Heartlands High School opened in 2010 as part of the Building Schools for the Future (BSF) programme and is situated close to Alexandra Palace in Haringey, North London. Accelerated Reader (AR) was introduced at Heartlands High School as part of a whole-school strategy to improve standards in literacy. We joined the Renaissance School Partnership in 2014 in to support the implementation of AR across all five year groups. Before the programme, reading was a strong feature of the English department  – we had DEAR (Drop Everything and Read) time – but we found that some students seemed to be reading the same books for ages. Our ability to track progress in reading needed to improve, and it was seen as solely an English department issue.

In a short space of time, we started to yield strong results and there is now a deeply embedded reading culture across the school. Students are increasingly engaged with reading, reading for longer each day and completing more books than previously. In the first year, library borrowing figures more than doubled! Last year we had over 80 word millionaires and our students quizzed on 19,980 books, 17% more than the year before. We are delighted to report that the our first Year 11 group that was enrolled into the programme in Year 9 have just achieved outstanding English GCSE results. Progress of all our students was in the 4th centile nationally and the progress of our high attainers (including some of our very first word millionaires) was in the 1st centile nationally! These incredible achievements have confirmed just how crucial the impact of AR and the creation of a culture of reading has been for our students’ futures.

To create this reading culture, students needed to see the benefits of reading for all subject areas and hear the same message from teachers across the school. The programme is delivered primarily by English teachers, with one hour of dedicated AR time per week to analyse reading data, but students also read for 60 minutes in form time spread out across the week, so tutors also play a fundamental role in motivating students to read and tracking quizzing progress. Students are encouraged to quiz outside of these times and as a consequence the library is really busy throughout the school day. We create teacher-made quizzes on non-fi ction articles too, which are really popular with students, and these are great for other curriculum areas too.

Although our aim is to improve students’ reading ages, we also want our students to love reading and so our programme offers lots of rewards based on competitions. We  hand out certificates every half term for students who have met their points target, have had theatre trips, cinema visits and an end of year trip to Harry Potter studio tour, as well as tutor group pizza parties, lunch passes and the top prize of a Kindle for a student in each house. Our new form competition is called the Literacy Champions League where we create different leagues based on participation, engaged time and points earned. These are shared each week and it’s wonderful to see tutors motivating their students to read and climb up the leagues!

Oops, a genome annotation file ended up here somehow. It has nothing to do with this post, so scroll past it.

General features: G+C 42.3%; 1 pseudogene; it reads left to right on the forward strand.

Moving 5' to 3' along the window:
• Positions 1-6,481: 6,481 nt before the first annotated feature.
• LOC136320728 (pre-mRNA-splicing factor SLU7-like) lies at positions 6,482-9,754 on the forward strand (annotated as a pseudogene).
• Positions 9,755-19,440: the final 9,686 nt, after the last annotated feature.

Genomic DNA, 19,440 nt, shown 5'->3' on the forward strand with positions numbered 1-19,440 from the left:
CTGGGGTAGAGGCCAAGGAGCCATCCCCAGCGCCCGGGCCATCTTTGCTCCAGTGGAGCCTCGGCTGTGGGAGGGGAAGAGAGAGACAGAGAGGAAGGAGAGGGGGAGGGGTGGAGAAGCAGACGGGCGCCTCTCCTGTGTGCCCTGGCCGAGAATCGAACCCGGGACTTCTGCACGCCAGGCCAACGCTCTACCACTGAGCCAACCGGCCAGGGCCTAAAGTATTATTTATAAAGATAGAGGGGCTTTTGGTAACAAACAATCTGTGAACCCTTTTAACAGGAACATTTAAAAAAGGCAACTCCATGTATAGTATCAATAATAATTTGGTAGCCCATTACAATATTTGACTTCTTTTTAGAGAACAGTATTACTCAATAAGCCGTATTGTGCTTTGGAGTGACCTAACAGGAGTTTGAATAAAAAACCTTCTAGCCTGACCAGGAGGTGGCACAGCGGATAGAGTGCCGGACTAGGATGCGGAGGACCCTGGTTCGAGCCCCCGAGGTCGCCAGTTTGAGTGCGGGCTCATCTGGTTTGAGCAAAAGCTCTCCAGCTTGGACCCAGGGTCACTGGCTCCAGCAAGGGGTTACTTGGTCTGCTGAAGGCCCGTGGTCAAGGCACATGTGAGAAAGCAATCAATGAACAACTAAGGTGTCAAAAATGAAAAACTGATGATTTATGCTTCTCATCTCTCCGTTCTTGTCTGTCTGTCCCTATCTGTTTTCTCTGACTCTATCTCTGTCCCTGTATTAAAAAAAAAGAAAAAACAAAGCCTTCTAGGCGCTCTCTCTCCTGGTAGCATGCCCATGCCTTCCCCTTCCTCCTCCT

A signifi cant feature of the reading programme at Heartlands High School is a paired reading programme that uses the house system to pair up struggling readers with peers in higher year-groups. This has become one of the school’s most successful interventions! Our programme manager gave some training for our younger intervention students with their vertical tutor pairs. Each house is allocated a day in the week where pairs of reading partners can come to the library or restaurant to read together. We’ve seen excellent results with these intervention students, who made nine months of progress in six months.

We’ve got to a place where the systems are understood and we understand the data. RSP has supported us in achieving aspirational goals that the school sets generally, and has allowed us to align our aspirations to those of the school. We are looking forward to seeing more progress in the future, especially encouraging students to read longer texts and 19th Century novels to prepare them for the new curriculum requirements.

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“In a short space of time, we started to yield strong results and there is now a deeply embedded reading culture across the school. Students are increasingly engaged with reading, reading for longer each day and completing more books than previously. In the first year, library borrowing figures more than doubled!”